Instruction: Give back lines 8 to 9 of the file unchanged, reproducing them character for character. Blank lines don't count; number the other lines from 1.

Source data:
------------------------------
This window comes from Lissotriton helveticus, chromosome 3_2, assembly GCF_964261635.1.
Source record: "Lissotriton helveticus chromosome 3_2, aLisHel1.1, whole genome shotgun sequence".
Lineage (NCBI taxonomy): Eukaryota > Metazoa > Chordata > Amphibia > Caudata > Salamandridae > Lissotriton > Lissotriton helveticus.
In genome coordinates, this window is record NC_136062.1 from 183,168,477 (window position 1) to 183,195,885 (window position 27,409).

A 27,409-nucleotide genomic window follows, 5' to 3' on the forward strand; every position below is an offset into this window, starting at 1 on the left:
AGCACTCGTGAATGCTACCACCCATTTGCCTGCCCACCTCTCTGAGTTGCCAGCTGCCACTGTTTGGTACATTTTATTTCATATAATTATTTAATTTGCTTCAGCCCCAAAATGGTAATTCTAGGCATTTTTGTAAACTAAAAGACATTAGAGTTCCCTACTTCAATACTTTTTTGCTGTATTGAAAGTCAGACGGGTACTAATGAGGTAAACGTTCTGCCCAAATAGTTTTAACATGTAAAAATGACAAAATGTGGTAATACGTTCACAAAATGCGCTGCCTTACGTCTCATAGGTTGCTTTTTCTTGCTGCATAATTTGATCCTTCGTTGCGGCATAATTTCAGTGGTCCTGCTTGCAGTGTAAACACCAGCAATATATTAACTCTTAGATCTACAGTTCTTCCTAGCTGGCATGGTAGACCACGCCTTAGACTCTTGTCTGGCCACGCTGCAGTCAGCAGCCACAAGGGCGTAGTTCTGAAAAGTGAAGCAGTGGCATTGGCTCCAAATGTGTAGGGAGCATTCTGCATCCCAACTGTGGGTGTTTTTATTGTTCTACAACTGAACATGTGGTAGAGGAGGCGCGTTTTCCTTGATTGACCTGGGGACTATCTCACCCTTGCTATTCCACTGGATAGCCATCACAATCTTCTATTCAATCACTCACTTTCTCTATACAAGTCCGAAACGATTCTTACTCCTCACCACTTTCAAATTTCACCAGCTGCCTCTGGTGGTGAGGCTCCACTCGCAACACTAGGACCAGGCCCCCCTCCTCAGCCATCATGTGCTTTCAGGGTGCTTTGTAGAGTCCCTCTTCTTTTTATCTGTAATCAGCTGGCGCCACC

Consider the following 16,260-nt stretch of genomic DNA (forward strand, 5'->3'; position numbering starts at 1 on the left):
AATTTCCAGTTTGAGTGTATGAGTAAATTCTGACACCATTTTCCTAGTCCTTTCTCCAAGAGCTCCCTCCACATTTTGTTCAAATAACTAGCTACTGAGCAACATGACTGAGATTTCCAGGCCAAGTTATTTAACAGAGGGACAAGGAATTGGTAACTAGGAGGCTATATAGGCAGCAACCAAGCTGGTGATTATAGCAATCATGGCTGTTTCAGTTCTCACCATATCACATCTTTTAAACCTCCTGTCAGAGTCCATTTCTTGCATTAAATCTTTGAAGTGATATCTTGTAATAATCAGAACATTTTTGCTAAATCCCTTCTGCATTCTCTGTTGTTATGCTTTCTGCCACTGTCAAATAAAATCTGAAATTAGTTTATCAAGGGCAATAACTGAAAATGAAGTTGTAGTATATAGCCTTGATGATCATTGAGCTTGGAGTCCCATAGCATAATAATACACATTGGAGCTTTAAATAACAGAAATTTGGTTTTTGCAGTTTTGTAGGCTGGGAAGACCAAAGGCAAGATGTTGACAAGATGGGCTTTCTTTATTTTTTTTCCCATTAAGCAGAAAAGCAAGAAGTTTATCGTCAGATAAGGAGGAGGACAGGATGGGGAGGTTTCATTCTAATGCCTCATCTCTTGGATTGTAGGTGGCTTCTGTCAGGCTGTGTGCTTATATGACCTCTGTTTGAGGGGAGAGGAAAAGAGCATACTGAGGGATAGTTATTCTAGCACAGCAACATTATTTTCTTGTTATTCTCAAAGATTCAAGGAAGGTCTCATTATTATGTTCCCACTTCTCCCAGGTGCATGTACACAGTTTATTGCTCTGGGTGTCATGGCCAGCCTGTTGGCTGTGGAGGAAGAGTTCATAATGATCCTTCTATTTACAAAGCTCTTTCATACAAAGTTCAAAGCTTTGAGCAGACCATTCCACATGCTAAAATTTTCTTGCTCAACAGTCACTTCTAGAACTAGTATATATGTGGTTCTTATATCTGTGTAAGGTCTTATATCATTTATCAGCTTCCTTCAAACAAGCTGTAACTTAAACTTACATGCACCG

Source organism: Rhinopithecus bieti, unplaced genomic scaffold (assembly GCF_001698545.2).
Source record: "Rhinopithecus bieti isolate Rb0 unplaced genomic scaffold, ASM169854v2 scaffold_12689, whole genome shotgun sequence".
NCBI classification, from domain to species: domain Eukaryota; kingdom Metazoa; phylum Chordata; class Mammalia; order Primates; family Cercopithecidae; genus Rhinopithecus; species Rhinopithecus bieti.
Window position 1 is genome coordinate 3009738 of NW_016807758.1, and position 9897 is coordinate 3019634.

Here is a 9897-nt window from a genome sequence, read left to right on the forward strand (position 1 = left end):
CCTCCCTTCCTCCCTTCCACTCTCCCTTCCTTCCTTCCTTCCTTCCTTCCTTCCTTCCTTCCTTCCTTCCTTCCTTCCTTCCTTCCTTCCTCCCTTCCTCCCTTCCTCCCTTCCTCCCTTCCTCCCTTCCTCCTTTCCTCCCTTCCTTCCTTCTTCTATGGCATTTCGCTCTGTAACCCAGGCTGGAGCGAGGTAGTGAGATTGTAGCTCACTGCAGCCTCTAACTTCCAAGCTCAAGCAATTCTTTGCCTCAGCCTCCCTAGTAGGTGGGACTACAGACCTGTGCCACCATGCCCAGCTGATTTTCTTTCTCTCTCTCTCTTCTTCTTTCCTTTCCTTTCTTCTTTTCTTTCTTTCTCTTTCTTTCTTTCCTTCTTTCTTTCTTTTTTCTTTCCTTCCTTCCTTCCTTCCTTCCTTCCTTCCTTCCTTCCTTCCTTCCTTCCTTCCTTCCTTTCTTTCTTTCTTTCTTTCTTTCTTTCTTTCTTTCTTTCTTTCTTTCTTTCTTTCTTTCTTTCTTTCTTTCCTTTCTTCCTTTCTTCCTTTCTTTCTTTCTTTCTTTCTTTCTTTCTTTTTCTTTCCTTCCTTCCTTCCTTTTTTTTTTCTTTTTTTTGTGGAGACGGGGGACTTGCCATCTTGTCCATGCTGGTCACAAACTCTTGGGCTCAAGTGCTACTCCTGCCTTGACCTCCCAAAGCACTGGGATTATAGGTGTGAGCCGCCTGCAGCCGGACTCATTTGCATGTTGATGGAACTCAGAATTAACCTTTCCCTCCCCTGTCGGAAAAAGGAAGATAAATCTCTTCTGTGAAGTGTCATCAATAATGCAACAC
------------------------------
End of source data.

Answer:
AATTTCCAGTTTGAGTGTATGAGTAAATTCTGACACCATTTTCCTAGTCCTTTCTCCAAGAGCTCCCTCCACATTTTGTTCAAATAACTAGCTACTGAGCAACATGACTGAGATTTCCAGGCCAAGTTATTTAACAGAGGGACAAGGAATTGGTAACTAGGAGGCTATATAGGCAGCAACCAAGCTGGTGATTATAGCAATCATGGCTGTTTCAGTTCTCACCATATCACATCTTTTAAACCTCCTGTCAGAGTCCATTTCTTGCATTAAATCTTTGAAGTGATATCTTGTAATAATCAGAACATTTTTGCTAAATCCCTTCTGCATTCTCTGTTGTTATGCTTTCTGCCACTGTCAAATAAAATCTGAAATTAGTTTATCAAGGGCAATAACTGAAAATGAAGTTGTAGTATATAGCCTTGATGATCATTGAGCTTGGAGTCCCATAGCATAATAATACACATTGGAGCTTTAAATAACAGAAATTTGGTTTTTGCAGTTTTGTAGGCTGGGAAGACCAAAGGCAAGATGTTGACAAGATGGGCTTTCTTTATTTTTTTTCCCATTAAGCAGAAAAGCAAGAAGTTTATCGTCAGATAAGGAGGAGGACAGGATGGGGAGGTTTCATTCTAATGCCTCATCTCTTGGATTGTAGGTGGCTTCTGTCAGGCTGTGTGCTTATATGACCTCTGTTTGAGGGGAGAGGAAAAGAGCATACTGAGGGATAGTTATTCTAGCACAGCAACATTATTTTCTTGTTATTCTCAAAGATTCAAGGAAGGTCTCATTATTATGTTCCCACTTCTCCCAGGTGCATGTACACAGTTTATTGCTCTGGGTGTCATGGCCAGCCTGTTGGCTGTGGAGGAAGAGTTCATAATGATCCTTCTATTTACAAAGCTCTTTCATACAAAGTTCAAAGCTTTGAGCAGACCATTCCACATGCTAAAATTTTCTTGCTCAACAGTCACTTCTAGAACTAGTATATATGTGGTTCTTATATCTGTGTAAGGTCTTATATCATTTATCAGCTTCCTTCAAACAAGCTGTAACTTAAACTTACATGCACCG

Source organism: Rhinopithecus bieti, unplaced genomic scaffold (assembly GCF_001698545.2).